For numerical comparison of the proposed WENONS7 scheme, the numerical results are presented along with the numerical results of seventh order WENOBS [2] and seventh order WENOZ [5] schemes in the following sections. These results are mostly comparable with WENOBS scheme in compare to other seventhorder WENO schemes. For completeness these schemes are briefly described in the appendix.
4.1 Scalar test problems
To verify the numerical accuracy and convergence of the scheme examples pertaining to transport and Burger’s equations with various initial profiles are considered. Some of these initial profiles contain jump discontinuity and in some cases, the solution in time leads to shocks. LaxFriedrich’s flux splitting technique is used in (5). For the scheme WENOBS, and for WENOZ and WENONS7 schemes is taken along with the CFL number . The parameters in (10) are fixed as and for linear test cases.
4.1.1 Behaviors of new weights
Example 1: For linear advection equation
let the initial condition be
(21) 
which is a piecewise continuous function with jump discontinuity at The behavior of the smoothness indicators and the global smoothness indicator for initial time, is displayed in figure 1 for the proposed scheme WENONS7.
The approximate solution is computed with uniform discretization of the spatial domain with the step size, up to time with the scheme WENONS7 along with WENOBS and WENOZ schemes, these solutions are plotted in figure 2 against the exact solution. It can be observed from the plot that the proposed scheme performs better than other schemes near the jump discontinuity. Figure 3 displays the behavior of the weights along with the ideal weights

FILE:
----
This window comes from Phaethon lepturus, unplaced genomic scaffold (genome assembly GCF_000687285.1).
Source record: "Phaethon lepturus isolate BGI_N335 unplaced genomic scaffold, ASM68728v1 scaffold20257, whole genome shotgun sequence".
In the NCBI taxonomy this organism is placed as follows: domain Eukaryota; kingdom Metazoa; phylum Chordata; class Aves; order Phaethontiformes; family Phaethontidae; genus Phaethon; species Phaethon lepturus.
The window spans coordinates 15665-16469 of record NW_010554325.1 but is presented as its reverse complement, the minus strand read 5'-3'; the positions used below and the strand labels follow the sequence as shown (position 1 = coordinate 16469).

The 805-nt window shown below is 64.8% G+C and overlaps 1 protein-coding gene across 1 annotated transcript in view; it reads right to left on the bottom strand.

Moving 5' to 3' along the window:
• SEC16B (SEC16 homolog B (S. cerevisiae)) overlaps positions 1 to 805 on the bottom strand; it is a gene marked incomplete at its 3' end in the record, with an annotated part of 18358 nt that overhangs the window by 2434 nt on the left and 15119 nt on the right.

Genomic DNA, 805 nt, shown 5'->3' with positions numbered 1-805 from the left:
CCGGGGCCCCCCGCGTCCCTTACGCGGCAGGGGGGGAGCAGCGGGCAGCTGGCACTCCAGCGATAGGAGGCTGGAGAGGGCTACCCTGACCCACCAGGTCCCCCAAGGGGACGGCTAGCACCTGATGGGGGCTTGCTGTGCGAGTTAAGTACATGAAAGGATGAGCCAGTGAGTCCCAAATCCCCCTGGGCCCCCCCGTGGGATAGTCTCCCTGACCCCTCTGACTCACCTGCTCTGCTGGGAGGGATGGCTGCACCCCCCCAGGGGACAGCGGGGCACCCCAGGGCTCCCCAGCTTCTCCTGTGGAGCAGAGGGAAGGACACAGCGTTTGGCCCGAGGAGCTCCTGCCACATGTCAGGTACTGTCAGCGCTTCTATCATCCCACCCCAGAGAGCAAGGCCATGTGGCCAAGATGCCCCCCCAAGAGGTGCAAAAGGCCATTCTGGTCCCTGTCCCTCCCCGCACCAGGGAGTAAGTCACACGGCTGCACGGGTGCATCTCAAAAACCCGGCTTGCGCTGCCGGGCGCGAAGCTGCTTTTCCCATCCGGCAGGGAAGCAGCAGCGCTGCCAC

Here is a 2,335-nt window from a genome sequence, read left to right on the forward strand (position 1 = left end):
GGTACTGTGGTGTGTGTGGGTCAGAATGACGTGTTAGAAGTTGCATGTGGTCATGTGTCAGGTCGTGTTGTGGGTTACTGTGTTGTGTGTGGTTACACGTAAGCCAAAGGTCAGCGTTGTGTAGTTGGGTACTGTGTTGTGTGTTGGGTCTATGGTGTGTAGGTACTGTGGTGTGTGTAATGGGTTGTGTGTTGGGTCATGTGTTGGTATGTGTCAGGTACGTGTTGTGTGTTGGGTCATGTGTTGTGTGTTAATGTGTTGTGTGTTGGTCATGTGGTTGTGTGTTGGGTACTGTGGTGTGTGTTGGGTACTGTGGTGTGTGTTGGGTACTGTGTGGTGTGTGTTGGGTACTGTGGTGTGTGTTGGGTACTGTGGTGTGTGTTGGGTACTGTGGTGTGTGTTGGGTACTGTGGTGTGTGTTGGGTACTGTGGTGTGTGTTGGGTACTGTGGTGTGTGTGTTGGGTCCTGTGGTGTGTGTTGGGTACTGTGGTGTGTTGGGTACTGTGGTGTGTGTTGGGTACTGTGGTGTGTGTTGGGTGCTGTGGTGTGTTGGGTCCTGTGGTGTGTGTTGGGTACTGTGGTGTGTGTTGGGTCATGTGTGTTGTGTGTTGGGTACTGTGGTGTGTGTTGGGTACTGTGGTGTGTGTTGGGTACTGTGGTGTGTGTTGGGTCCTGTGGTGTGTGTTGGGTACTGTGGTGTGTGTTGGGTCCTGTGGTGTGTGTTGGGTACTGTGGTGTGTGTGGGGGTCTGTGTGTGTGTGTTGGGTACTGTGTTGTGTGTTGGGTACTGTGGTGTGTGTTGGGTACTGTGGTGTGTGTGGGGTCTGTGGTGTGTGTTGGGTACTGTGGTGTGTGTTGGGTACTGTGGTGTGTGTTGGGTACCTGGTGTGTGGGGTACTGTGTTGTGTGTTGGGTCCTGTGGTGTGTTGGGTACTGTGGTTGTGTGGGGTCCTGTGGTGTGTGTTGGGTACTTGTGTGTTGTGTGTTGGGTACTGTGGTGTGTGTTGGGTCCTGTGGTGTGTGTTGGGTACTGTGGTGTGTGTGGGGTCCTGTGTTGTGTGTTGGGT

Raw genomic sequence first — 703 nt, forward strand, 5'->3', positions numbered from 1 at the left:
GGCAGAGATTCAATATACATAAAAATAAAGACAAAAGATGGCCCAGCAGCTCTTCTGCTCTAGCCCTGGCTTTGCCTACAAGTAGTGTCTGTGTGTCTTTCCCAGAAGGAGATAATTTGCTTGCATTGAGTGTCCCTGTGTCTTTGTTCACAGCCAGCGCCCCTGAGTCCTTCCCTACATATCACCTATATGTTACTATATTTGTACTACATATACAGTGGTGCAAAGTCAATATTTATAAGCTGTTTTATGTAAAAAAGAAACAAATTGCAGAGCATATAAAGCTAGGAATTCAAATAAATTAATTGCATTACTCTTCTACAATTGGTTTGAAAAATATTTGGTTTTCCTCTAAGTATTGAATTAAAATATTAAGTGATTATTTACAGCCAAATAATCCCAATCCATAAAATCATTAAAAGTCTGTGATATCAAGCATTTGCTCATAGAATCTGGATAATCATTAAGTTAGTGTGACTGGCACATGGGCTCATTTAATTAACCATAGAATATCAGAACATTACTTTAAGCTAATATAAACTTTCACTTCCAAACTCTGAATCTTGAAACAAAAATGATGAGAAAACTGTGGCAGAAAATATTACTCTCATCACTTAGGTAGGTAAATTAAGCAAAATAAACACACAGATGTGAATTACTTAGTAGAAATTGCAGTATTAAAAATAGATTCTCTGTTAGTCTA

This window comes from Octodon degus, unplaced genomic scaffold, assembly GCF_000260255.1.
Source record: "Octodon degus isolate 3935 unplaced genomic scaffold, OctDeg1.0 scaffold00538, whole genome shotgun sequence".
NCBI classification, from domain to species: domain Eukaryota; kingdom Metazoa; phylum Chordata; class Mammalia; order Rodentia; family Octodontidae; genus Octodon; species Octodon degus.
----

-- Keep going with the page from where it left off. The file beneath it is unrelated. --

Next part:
4.1.2 Accuracy, at critical points
Example 2: Consider the linear transport equation
(22) 
with the periodic boundary conditions up to time Three different
initial conditions are considered, each of them is a special case
to test the convergence analysis.
Case 1: The smooth initial condition
(23) 
is taken in this case to verify the order of convergence.
In table 1, the and errors along with the numerical order of accuracy are given for WENOBS, WENOZ and WENONS7 schemes. It has been observed that the proposed scheme attains the desired order of accuracy and very much efficient than WENOBS scheme but has the same accuracy as WENOZ scheme.
Case 2: In this case, the initial condition is chosen as
(24) 
which contains firstorder critical point, that is, but note that
The and errors along with the numerical order of accuracy are provided in table 2 for WENOBS, WENOZ and WENONS7 schemes. The proposed scheme WENONS7 achieves the desired order of accuracy.
Case 3: The initial condition
(25) 
has the nature, but
In table 3, the and errors are tabulated along with the numerical order of accuracy for the schemes WENOBS, WENOZ and WENONS7. In this case too, the proposed scheme has the desired order of convergence.
Example 3: Consider the linear advection equation on an interval with the initial condition
(26) 
where , , , , , and